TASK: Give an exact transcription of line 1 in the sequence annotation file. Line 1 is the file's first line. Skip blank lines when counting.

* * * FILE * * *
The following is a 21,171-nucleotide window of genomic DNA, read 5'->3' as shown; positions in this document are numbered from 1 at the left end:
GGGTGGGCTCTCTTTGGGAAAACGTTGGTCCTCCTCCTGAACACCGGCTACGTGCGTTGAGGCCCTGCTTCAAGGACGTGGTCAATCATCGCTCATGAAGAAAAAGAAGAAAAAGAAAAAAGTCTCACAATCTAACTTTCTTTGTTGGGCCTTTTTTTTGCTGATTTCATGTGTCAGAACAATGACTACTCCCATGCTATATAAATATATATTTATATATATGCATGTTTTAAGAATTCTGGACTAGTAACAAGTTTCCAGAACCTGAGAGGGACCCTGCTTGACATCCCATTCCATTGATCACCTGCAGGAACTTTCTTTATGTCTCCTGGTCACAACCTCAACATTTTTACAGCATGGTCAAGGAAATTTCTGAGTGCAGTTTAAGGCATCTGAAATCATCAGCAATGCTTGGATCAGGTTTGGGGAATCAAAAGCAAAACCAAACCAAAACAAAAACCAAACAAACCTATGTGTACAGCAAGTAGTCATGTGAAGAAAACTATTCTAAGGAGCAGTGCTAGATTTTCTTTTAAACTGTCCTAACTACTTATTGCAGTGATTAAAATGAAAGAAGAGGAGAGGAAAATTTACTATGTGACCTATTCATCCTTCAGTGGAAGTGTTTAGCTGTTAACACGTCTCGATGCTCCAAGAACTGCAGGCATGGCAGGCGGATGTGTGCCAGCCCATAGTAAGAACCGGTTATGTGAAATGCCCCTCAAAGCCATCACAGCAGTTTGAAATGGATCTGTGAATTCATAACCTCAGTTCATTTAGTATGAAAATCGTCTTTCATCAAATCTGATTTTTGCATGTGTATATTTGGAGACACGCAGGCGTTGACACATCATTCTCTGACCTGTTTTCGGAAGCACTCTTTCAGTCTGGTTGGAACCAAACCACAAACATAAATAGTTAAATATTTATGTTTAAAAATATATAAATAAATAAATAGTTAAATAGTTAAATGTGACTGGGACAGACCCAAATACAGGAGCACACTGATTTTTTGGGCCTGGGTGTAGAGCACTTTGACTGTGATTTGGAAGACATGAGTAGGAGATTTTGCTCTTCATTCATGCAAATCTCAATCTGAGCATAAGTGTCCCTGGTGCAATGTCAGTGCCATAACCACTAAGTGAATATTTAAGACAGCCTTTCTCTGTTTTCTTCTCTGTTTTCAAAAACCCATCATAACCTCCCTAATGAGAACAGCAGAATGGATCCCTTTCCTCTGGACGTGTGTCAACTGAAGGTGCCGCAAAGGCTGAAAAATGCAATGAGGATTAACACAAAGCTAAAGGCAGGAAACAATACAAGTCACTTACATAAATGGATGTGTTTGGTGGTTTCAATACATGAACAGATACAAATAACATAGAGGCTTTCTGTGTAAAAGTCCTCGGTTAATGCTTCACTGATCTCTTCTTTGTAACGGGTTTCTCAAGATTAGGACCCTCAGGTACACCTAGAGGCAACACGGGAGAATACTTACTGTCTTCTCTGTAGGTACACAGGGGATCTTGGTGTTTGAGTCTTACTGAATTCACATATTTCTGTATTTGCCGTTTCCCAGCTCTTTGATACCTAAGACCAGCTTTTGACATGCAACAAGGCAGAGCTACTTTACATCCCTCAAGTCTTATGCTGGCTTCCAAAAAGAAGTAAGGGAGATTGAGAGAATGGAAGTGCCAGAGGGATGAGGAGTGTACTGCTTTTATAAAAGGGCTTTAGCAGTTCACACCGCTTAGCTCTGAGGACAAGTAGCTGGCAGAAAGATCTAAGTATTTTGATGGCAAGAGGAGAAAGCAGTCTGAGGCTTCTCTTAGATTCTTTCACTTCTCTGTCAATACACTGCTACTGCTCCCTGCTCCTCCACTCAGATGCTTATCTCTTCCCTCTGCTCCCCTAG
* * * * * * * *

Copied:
The following is a 21,171-nucleotide window of genomic DNA, read 5'->3' as shown; positions in this document are numbered from 1 at the left end: